Perl programming
    Fort Worth, Texas
    Tad McClellan, Sep 21, 2006
    #4
  5. ed

    Ch Lamprecht Guest

    Tad McClellan wrote:
    > David Squire <> wrote:
    >
    >>ed wrote:

    >
    >
    >>> my %h = %_;

    >>
    >>Hmmm. Is there such a variable s %_?

    >
    >
    >
    > Yes there is. (but it doesn't do anything for the OP.)
    >
    > There is a $_ variable, so then there is also @_ and %_ (and
    > a few more) variables.
    >
    >
    > eg: Since there is a $@ variable, this works fine, even with strictures:

    ^^^^^^^^^^^^^^^^^^^^^^^^^^^^


    perlvar:

    Perl identifiers that begin with digits, control characters, or punctuation
    characters are exempt from the effects of the package declaration and are always
    forced to be in package main; they are also exempt from strict 'vars' errors.


    >
    > -----------------
    > #!/usr/bin/perl
    > use warnings;
    > use strict;
    >
    > @@ = qw/foo bar/;
    > print "$_\n" for @@;
    >
    > %@ = qw/foo FOO bar BAR/;
    > print "$_ => $@{$_}\n" for keys %@;
    > -----------------
    >
    >


    so this will work with any variable name starting with a control character:

    use warnings;
    use strict;

    @? = qw/foo bar/;
    print "$_\n" for @?;

    %? = qw/foo FOO bar BAR/;
    print "$_ => $?{$_}\n" for keys (%?);



    Christoph

    --

    perl -e "print scalar reverse q//"
    Ch Lamprecht, Sep 21, 2006
    #5
  6. ed

    Dr.Ruud Guest

    Ch Lamprecht schreef:

    > so this will work with any variable name starting with a
    > control character:
    >
    > use warnings;
    > use strict;
    >
    > @? = qw/foo bar/;
    > print "$_\n" for @?;
    >
    > %? = qw/foo FOO bar BAR/;
    > print "$_ => $?{$_}\n" for keys (%?);


    I see no "variable name starting with a
    control character" in your example.

    --
    Affijn, Ruud

    "Gewoon is een tijger."
    Dr.Ruud, Sep 21, 2006
    #6
  7. ed

    Ch Lamprecht Guest

    Dr.Ruud wrote:
    > Ch Lamprecht schreef:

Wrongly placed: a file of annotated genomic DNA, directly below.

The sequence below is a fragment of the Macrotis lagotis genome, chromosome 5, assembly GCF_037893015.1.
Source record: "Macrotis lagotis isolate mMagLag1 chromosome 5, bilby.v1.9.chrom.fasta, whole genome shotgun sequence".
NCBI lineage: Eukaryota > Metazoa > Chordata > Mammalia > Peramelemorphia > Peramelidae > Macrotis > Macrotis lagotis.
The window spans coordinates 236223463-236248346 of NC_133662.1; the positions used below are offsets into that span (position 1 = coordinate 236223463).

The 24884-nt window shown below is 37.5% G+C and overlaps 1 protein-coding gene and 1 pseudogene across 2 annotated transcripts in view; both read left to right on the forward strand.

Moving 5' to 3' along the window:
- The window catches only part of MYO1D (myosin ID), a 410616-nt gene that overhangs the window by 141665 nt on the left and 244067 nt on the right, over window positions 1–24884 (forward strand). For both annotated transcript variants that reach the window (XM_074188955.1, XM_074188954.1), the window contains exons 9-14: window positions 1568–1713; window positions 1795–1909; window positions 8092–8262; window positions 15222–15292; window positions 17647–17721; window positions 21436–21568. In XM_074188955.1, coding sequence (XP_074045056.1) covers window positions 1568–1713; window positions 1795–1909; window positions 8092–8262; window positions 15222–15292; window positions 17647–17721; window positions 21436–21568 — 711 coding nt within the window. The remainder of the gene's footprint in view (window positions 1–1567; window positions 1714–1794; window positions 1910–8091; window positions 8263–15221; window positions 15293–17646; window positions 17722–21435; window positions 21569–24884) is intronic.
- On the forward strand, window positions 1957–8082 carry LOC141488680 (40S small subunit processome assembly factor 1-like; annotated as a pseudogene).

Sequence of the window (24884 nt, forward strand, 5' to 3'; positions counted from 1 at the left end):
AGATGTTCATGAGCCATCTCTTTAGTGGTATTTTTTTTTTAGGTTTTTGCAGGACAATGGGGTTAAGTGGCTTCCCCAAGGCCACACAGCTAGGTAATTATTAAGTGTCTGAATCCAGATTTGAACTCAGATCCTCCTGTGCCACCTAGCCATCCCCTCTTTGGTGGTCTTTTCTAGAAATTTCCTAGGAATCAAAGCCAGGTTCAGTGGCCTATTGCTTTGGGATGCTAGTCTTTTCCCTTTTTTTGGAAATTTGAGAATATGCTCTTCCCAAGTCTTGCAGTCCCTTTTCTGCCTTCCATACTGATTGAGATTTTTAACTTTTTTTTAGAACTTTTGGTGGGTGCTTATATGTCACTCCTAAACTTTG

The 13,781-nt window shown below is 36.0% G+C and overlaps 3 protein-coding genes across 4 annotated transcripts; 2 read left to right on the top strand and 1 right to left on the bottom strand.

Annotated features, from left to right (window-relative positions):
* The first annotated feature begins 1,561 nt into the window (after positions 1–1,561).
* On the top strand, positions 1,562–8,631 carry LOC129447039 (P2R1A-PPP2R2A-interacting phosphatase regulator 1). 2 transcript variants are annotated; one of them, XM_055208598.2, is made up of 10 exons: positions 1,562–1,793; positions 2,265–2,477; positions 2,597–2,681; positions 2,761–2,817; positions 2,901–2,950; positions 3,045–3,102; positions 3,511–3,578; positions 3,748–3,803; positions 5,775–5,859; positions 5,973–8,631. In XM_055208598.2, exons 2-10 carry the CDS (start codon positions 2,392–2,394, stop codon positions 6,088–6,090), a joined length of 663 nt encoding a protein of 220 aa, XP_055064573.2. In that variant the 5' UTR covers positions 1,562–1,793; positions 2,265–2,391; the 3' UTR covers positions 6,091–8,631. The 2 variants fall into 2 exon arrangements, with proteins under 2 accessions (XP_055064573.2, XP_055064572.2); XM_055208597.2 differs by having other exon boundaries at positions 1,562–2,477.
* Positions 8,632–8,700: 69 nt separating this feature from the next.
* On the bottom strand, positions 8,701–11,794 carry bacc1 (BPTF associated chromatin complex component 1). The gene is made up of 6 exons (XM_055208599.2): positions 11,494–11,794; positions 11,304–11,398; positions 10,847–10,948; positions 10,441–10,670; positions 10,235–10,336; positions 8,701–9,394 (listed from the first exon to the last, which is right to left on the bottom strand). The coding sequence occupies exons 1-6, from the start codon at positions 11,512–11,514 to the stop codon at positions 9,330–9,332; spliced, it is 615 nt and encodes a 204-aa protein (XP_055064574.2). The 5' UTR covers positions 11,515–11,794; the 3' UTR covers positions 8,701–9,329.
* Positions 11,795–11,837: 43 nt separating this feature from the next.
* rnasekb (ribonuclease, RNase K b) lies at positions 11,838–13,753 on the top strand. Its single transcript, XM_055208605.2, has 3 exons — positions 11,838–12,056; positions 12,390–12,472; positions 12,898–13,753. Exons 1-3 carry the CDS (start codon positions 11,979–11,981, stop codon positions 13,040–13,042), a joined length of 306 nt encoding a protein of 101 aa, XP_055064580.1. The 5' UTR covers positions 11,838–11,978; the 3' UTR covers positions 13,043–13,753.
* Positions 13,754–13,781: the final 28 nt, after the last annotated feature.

>
    >
    >>so this will work with any variable name starting with a
    >>control character:
    >>
    >>use warnings;
    >>use strict;
    >>
    >>@? = qw/foo bar/;
    >>print "$_\n" for @?;
    >>
    >>%? = qw/foo FOO bar BAR/;
    >>print "$_ => $?{$_}\n" for keys (%?);

    >
    >
    > I see no "variable name starting with a
    > control character" in your example.
    >


    Of course you are right.

    s/control/punctuation/


    --

    perl -e "print scalar reverse q//"
    Ch Lamprecht, Sep 21, 2006
    #7
  8. ed

    ed Guest

    On Wed, 20 Sep 2006 22:31:53 GMT
    "John W. Krahn" <> wrote:

    > ed wrote:
    > > I'm having a bit of trouble sending hash elements to sub routines
    > > and back.
    > >
    > > Any help appreciated!
    > >
    > > sub entry {
    > > my $l = shift;
    > > my %h = %_;
    > >
    > > while( ( my $k, my $v ) = each ( %h ) ) {
    > > print( "K: $k V: $v\n" );
    > > }
    > > return(%h);
    > > }
    > >
    > > $h{'stuff'} = "hello";
    > > %h = entry( "1", \%h );
    > >
    > > When run %h becomes empty in entry.

    >
    > You are calling entry() with a hash reference so you have to
    > dereference it inside the sub:
    >
    > sub entry {
    > my $l = shift;
    > my $h = shift;
    >
    > while( my ( $k, $v ) = each ( %$h ) ) {
    > print( "K: $k V: $v\n" );
    > }
    > return %h;
    > }



    Thank you all very much, Abigail, David and Tad. Problem solved. This
    was a very difficult problem for me, I would never have solved it alone.


    --
    Regards, Ed :: http://www.linuxwarez.co.uk
    proud bash person
    When Chuck Norris roundhouse kicks people, they do not die of blunt
    trauma or tissue damage. They simple lose their will to live.
    ed, Sep 21, 2006
    #8